*Linguists -> Polyglots.
Duolingo is OK and offers a variety of languages, though take most of their reviews with a thumb-sized grain of salt. Their main strength is nudging you towards regular practice, and that's far more important than talent or motivation. Your resolve might waver, but you have a streak to uphold, so you'll log in and go through a few exercises. It's habit forming. Perhaps the most positive example of something being gamified. They're also great for forums and immersion training in some of the languages (Spanish, Portuguese, German and French IIRC).
My flatmate and his girlfriend use Italki, which they swear by, but I never tested myself.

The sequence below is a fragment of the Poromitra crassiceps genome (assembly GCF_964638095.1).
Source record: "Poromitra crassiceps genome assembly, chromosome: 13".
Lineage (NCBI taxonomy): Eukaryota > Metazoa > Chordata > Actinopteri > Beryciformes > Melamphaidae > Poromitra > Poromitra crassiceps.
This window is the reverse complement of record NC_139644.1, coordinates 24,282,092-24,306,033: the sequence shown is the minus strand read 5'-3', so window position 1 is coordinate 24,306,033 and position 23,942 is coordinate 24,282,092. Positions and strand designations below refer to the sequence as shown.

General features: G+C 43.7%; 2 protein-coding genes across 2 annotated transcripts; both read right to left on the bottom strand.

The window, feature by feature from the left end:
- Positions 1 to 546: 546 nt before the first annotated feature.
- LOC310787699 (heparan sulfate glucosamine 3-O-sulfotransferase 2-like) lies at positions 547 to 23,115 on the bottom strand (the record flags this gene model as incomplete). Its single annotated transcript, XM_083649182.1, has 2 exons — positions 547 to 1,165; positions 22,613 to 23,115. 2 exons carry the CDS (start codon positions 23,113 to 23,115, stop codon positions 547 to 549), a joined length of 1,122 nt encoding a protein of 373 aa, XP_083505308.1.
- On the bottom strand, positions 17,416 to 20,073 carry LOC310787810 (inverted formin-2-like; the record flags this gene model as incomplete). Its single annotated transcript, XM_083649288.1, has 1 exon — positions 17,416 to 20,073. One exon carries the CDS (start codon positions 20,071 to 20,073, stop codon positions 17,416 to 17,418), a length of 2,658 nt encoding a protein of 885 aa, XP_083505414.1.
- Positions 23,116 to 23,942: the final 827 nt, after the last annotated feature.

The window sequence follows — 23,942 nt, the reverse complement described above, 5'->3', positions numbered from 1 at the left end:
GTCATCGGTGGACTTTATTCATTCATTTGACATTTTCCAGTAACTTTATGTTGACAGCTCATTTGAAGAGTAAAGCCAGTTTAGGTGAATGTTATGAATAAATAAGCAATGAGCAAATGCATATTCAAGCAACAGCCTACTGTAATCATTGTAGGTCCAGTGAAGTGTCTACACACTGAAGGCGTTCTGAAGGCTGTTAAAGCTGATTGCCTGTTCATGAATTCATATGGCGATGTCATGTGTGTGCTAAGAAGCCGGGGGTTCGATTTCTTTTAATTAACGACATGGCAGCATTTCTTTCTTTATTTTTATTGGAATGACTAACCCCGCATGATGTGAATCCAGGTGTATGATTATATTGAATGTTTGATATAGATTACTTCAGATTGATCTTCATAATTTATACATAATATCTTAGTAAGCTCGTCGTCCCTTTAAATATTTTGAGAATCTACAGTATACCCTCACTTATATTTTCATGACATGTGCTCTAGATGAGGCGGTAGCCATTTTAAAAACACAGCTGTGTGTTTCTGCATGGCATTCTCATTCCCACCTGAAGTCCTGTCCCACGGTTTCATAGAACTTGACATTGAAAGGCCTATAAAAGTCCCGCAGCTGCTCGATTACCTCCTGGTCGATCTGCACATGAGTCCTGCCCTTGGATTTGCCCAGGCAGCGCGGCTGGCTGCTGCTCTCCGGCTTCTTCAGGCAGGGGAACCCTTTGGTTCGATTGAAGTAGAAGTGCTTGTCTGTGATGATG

Really, though, learn anywhere, but practice through immersion as fast and as often as you can. Read stories for kindergarteners and move forward. Watch something that interests you in that language. If you know some nature documentary/Godzilla movie by heart, look if it's available in the language you want to learn. If you're into "let's plays" or cartoons, look for those. You know the drill. Change the language in your OS/browser/whatever program you use most often once you'll feel you know it well enough to switch back if need be. Something I do to keep memorised words fresh is to say them aloud when they come up. Example: when I dress in the morning and pick up my trousers, I'll say "spodnie, pants/trousers, die Hose, los pantalones… etc." Try that for counting, getting change, groceries etc. Those are the words you're likely to need since they come up every day. There's time to know what 'encomiast' means, but it's far lower on the priority list than things you eat. Same goes for grammar. I know most of those weird "needn't have had who hadn't have needed" constructs, but day-to-day I rarely need more than conditionals and simple tenses.